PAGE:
It was the name that drew Alice Moisen’s attention. She spied the book “Kindred: Neanderthal Life, Love, Death and Art” and – perhaps because she has a bachelor’s in anthropology – it appealed. The book, she said, was highly readable and she’d give it 4 out of 5 stars.

“Kindred,” by Rebecca Wragg Sykes, taught Moisen that Neanderthals were from everywhere but Africa. They get a bad rap – many of us think of them as “knuckle draggers” – but in reality they were extremely smart. They had tools, knew what to eat and how to stay fed, and how to hunt and grow crops. Though they had no language, they were able to communicate in ways that helped them thrive, Sykes writes.

“Kindred” outlined the differences between Neanderthals and homo sapiens, much of which we’ve learned about through 23andMe and other DNA testing. It turns out, according to “Kindred,” a lot of cross-breeding between the two occurred. Neanderthal DNA has shown up more and more in human DNA testing. Moisen herself had results from a brother, and learned they had small amounts of Neanderthal in her family.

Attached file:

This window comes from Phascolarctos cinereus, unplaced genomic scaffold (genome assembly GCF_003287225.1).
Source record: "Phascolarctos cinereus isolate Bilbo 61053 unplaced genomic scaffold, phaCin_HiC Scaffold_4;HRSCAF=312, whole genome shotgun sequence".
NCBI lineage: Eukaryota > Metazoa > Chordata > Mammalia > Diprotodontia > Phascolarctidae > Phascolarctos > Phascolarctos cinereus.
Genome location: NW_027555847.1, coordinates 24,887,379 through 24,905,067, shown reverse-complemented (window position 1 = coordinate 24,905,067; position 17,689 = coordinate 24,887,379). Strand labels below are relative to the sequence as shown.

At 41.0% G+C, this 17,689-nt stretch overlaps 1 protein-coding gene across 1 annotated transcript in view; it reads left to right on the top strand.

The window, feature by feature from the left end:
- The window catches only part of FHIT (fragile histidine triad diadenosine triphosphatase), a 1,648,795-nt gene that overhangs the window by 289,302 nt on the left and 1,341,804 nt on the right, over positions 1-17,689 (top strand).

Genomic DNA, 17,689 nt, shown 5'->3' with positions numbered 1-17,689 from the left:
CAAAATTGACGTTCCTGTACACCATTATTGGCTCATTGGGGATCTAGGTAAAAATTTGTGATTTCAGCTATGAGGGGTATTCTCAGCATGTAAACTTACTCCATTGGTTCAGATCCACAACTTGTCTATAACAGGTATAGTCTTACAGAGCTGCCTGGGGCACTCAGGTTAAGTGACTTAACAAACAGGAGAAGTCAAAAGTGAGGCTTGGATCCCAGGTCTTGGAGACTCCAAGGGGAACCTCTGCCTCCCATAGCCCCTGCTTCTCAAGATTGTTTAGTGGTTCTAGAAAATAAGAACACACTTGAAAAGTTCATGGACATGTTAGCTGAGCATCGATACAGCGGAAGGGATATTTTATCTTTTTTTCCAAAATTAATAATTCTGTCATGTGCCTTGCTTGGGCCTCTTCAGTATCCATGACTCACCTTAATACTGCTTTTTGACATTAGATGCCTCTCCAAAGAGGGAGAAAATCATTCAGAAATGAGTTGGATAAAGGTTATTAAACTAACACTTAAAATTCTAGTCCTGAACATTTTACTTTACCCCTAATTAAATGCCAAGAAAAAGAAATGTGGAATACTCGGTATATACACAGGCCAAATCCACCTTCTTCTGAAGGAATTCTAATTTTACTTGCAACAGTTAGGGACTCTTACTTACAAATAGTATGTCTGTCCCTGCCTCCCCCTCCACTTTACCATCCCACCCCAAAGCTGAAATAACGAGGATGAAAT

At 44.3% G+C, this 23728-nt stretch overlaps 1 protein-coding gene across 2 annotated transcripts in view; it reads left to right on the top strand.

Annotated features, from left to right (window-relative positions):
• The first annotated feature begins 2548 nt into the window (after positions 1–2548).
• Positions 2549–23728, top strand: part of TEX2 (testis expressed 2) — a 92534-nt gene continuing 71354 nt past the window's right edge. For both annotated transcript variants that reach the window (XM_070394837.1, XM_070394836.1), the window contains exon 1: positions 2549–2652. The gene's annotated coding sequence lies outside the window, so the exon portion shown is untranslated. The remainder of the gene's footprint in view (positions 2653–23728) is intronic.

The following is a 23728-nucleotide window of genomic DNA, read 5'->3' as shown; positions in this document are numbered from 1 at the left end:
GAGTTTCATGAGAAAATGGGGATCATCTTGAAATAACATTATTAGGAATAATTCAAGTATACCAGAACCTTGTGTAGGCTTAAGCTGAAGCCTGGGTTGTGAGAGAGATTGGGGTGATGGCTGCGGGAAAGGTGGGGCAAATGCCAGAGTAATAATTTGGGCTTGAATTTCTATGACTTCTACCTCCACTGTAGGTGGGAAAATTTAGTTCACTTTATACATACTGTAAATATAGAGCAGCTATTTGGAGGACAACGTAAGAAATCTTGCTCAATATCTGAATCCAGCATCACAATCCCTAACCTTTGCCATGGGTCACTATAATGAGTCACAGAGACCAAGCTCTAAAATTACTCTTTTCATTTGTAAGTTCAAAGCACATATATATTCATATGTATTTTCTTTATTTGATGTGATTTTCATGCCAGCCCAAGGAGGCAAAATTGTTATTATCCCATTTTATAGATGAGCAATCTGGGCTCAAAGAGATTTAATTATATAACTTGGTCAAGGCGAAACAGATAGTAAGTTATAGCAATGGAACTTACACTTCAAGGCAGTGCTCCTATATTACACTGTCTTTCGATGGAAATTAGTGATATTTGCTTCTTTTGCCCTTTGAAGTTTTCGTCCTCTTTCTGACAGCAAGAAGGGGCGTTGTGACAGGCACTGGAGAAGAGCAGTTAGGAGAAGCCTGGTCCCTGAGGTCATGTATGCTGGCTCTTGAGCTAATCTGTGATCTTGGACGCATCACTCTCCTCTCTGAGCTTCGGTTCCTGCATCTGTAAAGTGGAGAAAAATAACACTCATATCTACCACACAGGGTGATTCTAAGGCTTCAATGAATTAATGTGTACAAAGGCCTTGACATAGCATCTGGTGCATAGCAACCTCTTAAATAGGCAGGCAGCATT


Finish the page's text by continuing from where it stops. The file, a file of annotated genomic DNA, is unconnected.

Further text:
Moisen is a retired computer programmer who lives at Sable Lodge Retirement Community in South Portland.

Mainers, please email to tell us about the book on your bedside table. In a paragraph or two, describe the book and be sure to tell us what drew you to it. What makes it a can’t-miss read for the rest of us? Often, the best recommendations come from your neighbors, friends and family: We want to hear what you are reading now and why. Send your selection to, and we may use it as a future Bedside Table.

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